The mayor’s office cannot legally place a moratorium on evictions, but the city has services to help tenants who are affected the economic fallout of COVID-19.
Programs also has a program to assist landlords who want to make minor repairs to vacant units so those can be added to the list of affordable units.
Mayor Lovely Warren addressed the issue of evictions during a news conference Nov. 19. She said that while the state still is blocking evictions based on pandemic hardship, proceedings that predate COVID-19 have been allowed to resume.
“If you were in the queue prior to the pandemic to be evicted, those evictions have been lifted and you can be taken to court,” she said.
Rochester has nothing in its city charter that allows for a housing court, Warren said. She said the state legislature would have to grant the city that ability, and then it would have to be added to the charter.
She said the city’s law department is looking into the matter. For now, the city court has to follow mandates from chief judge.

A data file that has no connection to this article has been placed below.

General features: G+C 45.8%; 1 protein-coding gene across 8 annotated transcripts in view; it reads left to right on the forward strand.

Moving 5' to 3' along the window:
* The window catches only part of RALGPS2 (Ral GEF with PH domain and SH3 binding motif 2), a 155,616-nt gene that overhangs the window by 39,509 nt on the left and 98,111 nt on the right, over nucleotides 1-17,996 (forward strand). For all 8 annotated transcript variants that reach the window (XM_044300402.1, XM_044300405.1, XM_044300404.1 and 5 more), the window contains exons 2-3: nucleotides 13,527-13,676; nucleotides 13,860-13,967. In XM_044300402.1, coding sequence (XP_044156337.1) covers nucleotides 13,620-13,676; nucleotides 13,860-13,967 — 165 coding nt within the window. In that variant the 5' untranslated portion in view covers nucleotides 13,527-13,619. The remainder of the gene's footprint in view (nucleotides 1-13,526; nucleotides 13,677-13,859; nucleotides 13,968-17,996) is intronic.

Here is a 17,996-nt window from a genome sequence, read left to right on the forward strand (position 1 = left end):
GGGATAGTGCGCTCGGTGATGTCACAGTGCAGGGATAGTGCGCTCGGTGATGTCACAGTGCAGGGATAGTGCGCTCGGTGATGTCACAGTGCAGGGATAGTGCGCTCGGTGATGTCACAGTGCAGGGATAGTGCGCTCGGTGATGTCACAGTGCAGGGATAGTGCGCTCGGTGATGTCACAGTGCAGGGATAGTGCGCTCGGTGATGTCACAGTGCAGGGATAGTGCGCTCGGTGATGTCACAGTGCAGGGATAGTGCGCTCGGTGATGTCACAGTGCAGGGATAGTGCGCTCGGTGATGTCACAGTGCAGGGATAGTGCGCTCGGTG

However, individuals facing eviction have some recourse.
The city dedicated $6.8 million in CARES Act funding toward eviction prevention and homelessness. Of that money, $4.2 million is direct rent assistance.
As of mid-November, the city has received 3,807 applications for rental assistance, with close to $750,000 having been distributed to tenants.
In addition, funds have also been allocated for legal assistance for residents facing eviction, emergency repair assistance, foreclosure prevention and landlord grants to rehab vacant units. Information is at www.cityofrochester.gov/renthelp.
In September, the city, county and the Seventh Judicial District of the state court system announced formation of Monroe County Special COVID Intervention Part to streamline landlord-tenant cases and link people facing eviction with legal and housing support. Applicants for that program can call 211.